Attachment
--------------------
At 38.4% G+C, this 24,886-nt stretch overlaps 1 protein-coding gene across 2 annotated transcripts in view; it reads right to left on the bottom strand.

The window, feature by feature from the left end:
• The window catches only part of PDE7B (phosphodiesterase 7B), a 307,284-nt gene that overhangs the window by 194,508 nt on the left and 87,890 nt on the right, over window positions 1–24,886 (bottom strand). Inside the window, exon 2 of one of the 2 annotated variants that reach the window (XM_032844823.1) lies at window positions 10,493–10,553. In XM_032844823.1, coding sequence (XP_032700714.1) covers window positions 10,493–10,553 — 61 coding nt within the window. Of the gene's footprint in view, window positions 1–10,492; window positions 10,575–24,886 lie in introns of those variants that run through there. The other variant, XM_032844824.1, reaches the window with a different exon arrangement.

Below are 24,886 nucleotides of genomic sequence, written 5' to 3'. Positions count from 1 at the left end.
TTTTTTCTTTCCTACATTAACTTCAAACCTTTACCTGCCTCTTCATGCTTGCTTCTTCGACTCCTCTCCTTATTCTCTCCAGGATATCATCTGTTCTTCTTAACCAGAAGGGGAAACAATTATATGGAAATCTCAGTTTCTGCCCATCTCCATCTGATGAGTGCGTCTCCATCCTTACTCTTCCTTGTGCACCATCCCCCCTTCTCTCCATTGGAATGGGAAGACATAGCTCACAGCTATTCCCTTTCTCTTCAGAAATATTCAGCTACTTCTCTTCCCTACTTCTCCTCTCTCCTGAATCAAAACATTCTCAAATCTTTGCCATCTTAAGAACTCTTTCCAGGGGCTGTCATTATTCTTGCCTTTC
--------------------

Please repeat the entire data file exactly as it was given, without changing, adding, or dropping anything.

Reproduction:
At 38.4% G+C, this 24,886-nt stretch overlaps 1 protein-coding gene across 2 annotated transcripts in view; it reads right to left on the bottom strand.

The window, feature by feature from the left end:
• The window catches only part of PDE7B (phosphodiesterase 7B), a 307,284-nt gene that overhangs the window by 194,508 nt on the left and 87,890 nt on the right, over window positions 1–24,886 (bottom strand). Inside the window, exon 2 of one of the 2 annotated variants that reach the window (XM_032844823.1) lies at window positions 10,493–10,553. In XM_032844823.1, coding sequence (XP_032700714.1) covers window positions 10,493–10,553 — 61 coding nt within the window. Of the gene's footprint in view, window positions 1–10,492; window positions 10,575–24,886 lie in introns of those variants that run through there. The other variant, XM_032844824.1, reaches the window with a different exon arrangement.

Below are 24,886 nucleotides of genomic sequence, written 5' to 3'. Positions count from 1 at the left end.
TTTTTTCTTTCCTACATTAACTTCAAACCTTTACCTGCCTCTTCATGCTTGCTTCTTCGACTCCTCTCCTTATTCTCTCCAGGATATCATCTGTTCTTCTTAACCAGAAGGGGAAACAATTATATGGAAATCTCAGTTTCTGCCCATCTCCATCTGATGAGTGCGTCTCCATCCTTACTCTTCCTTGTGCACCATCCCCCCTTCTCTCCATTGGAATGGGAAGACATAGCTCACAGCTATTCCCTTTCTCTTCAGAAATATTCAGCTACTTCTCTTCCCTACTTCTCCTCTCTCCTGAATCAAAACATTCTCAAATCTTTGCCATCTTAAGAACTCTTTCCAGGGGCTGTCATTATTCTTGCCTTTC